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National Hog Farmer Weekly Preview
September 21, 2009
In this issue:
  Weather Jitters Reinforce 2009 Crop Vulnerability
  My Blackberry – I Love It, I Hate It
  Livestock Disaster Assistance Program
  Action Plan Developed for H1N1 Influenza

Weather Jitters Reinforce 2009 Crop Vulnerability
All eyes are on northern skies this week as everyone involved in the production and use of corn and soybeans watches the weather. A forecast for frost in the northern plains the weekend of Sept. 26-27 lit a fire under both corn and soybean futures markets earlier last week, underscoring the precarious position of this year’s late-maturing crops. Most analysts believe we need at least two more frost-free weeks in Iowa to realize the yields being predicted by USDA.

The potential for lower yields is high this year, but the normal changes of actual vs. predicted yields are just the opposite. Robert Wisner, professor emeritus at Iowa State University, has compiled the long track record of USDA’s September yield forecasts vs. final yield estimates the following January for corn and soybeans. The results of his comparisons appear in Figures 1 and 2.

Final corn yields have been higher than the September estimate in 31 (71%) of the 44 years shown in Figure 1. The difference has been more than 5% in nine (over 20%) of those 44 years. The average change in yield for all years except those with major weather stress has been 2.3%. That would translate to an increase of 3.7 bu./acre this year, nearly 300 million more bushels of corn, if frost does not nip those yields.

Final soybean yield estimates also tend to increase from the September forecast, but the magnitude and frequency of those increases are smaller than those for corn. USDA’s soybean yield increased in only 56% of the past 44 years and the increase was, on average, only 1.8% in those years that did not face significant weather challenges. Such an increase this year would add only about 0.75 bu./acre and increase soybean supplies by about 58 million bushels. That doesn’t sound like much, but in a year projected to be as tight as this, it could certainly make a difference for soybean and soybean meal prices.


My Blackberry – I Love It, I Hate It
I have had a Blackberry for about two years and have a love-hate relationship with it.

I love having it to glance at and to answer emails; it saves me a lot of time when I am on the road and allows me to stay caught up with messages. I also have the internet feature that I use to look at the markets and see what is happening on the Chicago Board of Trade with grain and hog futures. It keeps me up-to-date and apprised of the markets.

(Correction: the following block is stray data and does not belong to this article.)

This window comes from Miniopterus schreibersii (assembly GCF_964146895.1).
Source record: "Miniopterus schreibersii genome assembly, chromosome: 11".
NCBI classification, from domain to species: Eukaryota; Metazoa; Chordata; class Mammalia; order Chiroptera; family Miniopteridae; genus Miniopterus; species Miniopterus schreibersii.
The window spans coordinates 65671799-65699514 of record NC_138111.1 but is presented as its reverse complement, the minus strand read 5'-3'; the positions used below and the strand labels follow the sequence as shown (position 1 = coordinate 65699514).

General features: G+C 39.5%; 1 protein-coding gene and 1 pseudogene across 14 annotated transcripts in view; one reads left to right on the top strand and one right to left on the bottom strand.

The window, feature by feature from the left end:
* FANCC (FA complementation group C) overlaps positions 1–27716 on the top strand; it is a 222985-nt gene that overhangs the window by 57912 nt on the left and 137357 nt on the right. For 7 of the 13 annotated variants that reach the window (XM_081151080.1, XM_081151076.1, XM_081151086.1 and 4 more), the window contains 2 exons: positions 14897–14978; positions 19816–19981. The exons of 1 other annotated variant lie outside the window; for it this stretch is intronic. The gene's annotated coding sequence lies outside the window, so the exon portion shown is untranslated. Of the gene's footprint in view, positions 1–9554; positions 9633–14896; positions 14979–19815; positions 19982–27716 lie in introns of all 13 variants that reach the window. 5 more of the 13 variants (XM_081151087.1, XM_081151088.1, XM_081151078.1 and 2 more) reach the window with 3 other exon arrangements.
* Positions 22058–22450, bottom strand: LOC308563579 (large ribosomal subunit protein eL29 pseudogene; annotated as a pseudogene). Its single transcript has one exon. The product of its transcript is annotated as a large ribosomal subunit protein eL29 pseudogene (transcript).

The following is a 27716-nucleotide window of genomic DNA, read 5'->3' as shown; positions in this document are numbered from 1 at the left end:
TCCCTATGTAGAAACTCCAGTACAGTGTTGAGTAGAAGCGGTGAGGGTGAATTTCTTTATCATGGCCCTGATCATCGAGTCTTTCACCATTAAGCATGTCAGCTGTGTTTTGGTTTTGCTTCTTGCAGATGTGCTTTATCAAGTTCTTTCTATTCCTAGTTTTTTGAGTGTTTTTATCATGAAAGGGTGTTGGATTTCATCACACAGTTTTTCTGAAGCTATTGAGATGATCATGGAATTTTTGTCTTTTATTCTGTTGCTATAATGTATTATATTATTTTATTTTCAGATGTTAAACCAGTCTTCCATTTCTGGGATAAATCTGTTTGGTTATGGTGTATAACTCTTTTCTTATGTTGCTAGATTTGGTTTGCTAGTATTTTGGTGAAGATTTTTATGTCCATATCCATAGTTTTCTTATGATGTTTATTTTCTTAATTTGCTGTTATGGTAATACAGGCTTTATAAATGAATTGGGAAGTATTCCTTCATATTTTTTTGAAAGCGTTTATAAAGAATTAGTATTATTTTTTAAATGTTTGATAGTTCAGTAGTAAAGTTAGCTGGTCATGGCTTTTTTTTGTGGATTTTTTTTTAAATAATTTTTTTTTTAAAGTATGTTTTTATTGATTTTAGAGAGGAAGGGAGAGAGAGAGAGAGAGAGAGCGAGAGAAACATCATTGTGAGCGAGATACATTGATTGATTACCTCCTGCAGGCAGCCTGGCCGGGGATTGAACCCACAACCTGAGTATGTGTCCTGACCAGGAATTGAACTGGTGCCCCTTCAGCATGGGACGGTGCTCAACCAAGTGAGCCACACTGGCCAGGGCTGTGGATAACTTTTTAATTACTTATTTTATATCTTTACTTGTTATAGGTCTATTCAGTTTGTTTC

The hate relationship part of this is that I never seem to be able to escape information because it is coming at me 24 hours a day, 7 days a week. There is so much information that there are times I would like to be on a deserted island to get away from it for a while.

The reason I am bringing this is up is I was looking at the markets this morning (Sept. 15) and the grain markets were called slightly higher and hogs were called 25-50 cents higher. I went to a meeting for three hours and when I checked the markets again, corn was up 25 cents/bu., soybean meal was up $17/ton, and hogs were up almost $2/cwt. for each month on the board. This all occurred before 11:00 a.m. I shook my head in disbelief – and I’m not even a producer.


Livestock Disaster Assistance Program
USDA announced that producers may begin applying for benefits under the provisions of the Emergency Assistance for Livestock, Honeybees, and Farm-Raised Fish Program (ELAP) and the Livestock Forage Disaster Program (LFP). ELAP provides emergency assistance to eligible producers of livestock, honeybees and farm-raised fish that have losses due to disease, adverse weather or other conditions, including losses due to blizzards and wildfires. LFP provides payments to eligible livestock producers who have suffered livestock grazing losses due to qualifying drought or fire. Eligible livestock under LFP include beef cattle, alpacas, buffalo, beefalo, dairy cattle, deer, elk, emus, equine, goats, llamas, poultry, reindeer, sheep and swine. For both programs, producers must have suffered losses that occurred on or after Jan. 1, 2008, and before Oct. 1, 2011. For more information on these programs, producers can contact their local Farm Service Agency county office or go to the web site: